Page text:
the forensic settings. Dr. Ross has
also been employed as an adjunct professor in institutions of higher
learning. She is bilingual and can
speak, read and write in Spanish and has completed assessments in Spanish
for non-English speakers. Dr. Ross is
a native Houstonian
John A. Webb, Ph.D.
Staff Psychologist, Juvenile Forensic Unit, received his doctoral
degree from the University of Houston
in 1985. He has training in both Social and Clinical psychology. His
research interests include substance abuse prevention, psychological
correlates of cancer, and psychological factors related to adjustment among
immigrants and refugees. His most recent research articles have examined
gender differences in alcohol use among adolescents.
Diana Quintana, Ph.D. is the Deputy Director of the Health
Services Division. Dr. Quintana was formerly the Chief Psychologist in the
Forensic Unit and she continues to play an active role in the internship
program through direct consultation with interns and providing and
coordinating training experiences throughout the agency.
Olivia McGill, Ph.D. is the Assistant Deputy Director of
the Health Services Division.
She has prior experience testing youth in the Forensic Unit as well as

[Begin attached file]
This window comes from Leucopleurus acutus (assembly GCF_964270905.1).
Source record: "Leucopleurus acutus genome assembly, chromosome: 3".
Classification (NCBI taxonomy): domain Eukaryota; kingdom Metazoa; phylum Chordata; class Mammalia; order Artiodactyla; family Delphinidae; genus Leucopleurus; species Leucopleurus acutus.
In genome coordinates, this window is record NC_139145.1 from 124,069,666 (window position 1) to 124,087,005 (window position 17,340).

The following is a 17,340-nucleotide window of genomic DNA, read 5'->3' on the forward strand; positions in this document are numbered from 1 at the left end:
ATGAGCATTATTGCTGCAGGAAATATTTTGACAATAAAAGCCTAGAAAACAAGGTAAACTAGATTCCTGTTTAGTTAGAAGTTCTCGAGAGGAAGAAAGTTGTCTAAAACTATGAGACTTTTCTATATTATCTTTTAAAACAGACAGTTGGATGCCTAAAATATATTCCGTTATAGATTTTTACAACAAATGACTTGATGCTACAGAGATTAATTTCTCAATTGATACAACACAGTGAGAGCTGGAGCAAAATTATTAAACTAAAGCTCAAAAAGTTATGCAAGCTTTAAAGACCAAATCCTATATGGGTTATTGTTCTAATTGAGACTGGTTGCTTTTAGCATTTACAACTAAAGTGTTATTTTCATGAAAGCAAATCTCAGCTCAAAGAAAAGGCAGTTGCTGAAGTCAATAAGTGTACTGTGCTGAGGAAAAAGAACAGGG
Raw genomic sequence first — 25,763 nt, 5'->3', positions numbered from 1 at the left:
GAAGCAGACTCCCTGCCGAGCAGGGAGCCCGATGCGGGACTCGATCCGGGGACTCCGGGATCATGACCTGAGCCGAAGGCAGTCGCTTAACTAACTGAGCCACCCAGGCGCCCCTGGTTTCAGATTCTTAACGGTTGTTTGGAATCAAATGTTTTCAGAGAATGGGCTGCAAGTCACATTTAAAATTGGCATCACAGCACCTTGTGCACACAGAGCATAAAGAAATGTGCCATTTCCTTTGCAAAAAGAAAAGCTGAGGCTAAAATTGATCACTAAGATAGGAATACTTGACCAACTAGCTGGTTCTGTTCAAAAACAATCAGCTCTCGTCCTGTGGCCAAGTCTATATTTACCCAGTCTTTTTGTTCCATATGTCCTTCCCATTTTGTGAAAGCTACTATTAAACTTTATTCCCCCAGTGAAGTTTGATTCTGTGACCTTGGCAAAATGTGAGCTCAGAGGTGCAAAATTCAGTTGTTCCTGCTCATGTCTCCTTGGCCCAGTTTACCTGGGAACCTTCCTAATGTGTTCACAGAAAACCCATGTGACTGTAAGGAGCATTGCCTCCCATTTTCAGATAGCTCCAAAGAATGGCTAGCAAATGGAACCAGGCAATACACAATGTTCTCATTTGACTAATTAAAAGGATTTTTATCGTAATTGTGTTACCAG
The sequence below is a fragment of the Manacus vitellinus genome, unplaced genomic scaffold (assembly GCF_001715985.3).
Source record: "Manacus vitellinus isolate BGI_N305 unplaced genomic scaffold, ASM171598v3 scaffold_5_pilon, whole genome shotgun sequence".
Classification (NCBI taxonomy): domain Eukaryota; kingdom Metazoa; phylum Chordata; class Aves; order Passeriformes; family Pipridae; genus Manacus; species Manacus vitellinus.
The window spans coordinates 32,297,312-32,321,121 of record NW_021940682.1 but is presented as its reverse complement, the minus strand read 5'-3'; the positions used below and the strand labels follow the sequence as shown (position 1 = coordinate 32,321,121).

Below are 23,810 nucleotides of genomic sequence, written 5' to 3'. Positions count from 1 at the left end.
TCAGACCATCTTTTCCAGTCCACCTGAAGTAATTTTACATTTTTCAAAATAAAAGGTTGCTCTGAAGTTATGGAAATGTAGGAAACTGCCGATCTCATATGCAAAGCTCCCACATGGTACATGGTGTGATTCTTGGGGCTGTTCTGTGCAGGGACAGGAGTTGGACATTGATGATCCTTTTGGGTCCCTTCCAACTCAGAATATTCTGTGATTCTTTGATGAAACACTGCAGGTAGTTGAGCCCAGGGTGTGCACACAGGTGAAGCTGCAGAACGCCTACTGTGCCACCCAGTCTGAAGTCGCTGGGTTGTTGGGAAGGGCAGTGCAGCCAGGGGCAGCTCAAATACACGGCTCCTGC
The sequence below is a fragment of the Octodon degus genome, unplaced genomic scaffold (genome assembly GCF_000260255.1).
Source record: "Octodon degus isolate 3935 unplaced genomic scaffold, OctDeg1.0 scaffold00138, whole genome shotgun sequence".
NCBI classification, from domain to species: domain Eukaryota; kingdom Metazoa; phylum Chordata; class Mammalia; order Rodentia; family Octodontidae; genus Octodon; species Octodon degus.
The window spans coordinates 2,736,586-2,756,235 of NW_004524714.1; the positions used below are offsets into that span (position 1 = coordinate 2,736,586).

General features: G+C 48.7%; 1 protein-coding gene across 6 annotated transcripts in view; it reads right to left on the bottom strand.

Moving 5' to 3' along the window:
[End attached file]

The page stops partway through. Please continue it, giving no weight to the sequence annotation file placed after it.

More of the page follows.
overseeing both the Mental Health Court and the Girls Court.
Mary Martinez, M.A. is the Forensic Unit director and she
is also available for clinical and assessment supervision.
In addition, HCJPD houses several Masters-level clinical staff who
provide psychological services to the clients in the juvenile justice system
with whom the intern may interact.
Interns can expect to be busy during their
internship year at the HCJPD; however there is also an appreciation for
quality of life. This
internship seeks to provide an excellent training environment while
still allowing time for the intern to explore their other personal
endeavors. Estimates from
interns regarding the number of hours they spend per week on clinical
activities can vary, but it typically falls between 40 to 45 hours per
week. It is important to
note that some of the clinical work provided by the interns might occur
in the early evenings and having personal transportation is necessary.
This reasonable workload provides plenty of opportunities to